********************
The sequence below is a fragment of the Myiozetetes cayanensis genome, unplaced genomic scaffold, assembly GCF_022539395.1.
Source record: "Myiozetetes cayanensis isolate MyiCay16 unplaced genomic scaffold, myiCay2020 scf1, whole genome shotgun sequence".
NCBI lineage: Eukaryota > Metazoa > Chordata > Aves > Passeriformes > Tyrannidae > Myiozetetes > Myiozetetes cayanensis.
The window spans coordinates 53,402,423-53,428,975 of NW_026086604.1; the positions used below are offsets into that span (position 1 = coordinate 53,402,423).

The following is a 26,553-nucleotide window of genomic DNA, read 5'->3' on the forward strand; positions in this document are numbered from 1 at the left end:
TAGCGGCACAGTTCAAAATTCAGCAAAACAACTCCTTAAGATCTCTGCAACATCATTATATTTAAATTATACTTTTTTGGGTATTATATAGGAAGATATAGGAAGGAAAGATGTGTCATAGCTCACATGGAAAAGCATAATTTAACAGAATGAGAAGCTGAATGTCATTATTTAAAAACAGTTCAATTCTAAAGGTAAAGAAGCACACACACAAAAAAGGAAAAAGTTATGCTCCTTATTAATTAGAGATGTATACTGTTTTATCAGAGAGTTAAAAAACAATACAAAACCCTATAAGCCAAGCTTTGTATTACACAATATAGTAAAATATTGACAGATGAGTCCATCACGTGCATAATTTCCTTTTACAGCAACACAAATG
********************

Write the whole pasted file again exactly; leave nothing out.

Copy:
The sequence below is a fragment of the Myiozetetes cayanensis genome, unplaced genomic scaffold, assembly GCF_022539395.1.
Source record: "Myiozetetes cayanensis isolate MyiCay16 unplaced genomic scaffold, myiCay2020 scf1, whole genome shotgun sequence".
NCBI lineage: Eukaryota > Metazoa > Chordata > Aves > Passeriformes > Tyrannidae > Myiozetetes > Myiozetetes cayanensis.
The window spans coordinates 53,402,423-53,428,975 of NW_026086604.1; the positions used below are offsets into that span (position 1 = coordinate 53,402,423).

The following is a 26,553-nucleotide window of genomic DNA, read 5'->3' on the forward strand; positions in this document are numbered from 1 at the left end:
TAGCGGCACAGTTCAAAATTCAGCAAAACAACTCCTTAAGATCTCTGCAACATCATTATATTTAAATTATACTTTTTTGGGTATTATATAGGAAGATATAGGAAGGAAAGATGTGTCATAGCTCACATGGAAAAGCATAATTTAACAGAATGAGAAGCTGAATGTCATTATTTAAAAACAGTTCAATTCTAAAGGTAAAGAAGCACACACACAAAAAAGGAAAAAGTTATGCTCCTTATTAATTAGAGATGTATACTGTTTTATCAGAGAGTTAAAAAACAATACAAAACCCTATAAGCCAAGCTTTGTATTACACAATATAGTAAAATATTGACAGATGAGTCCATCACGTGCATAATTTCCTTTTACAGCAACACAAATG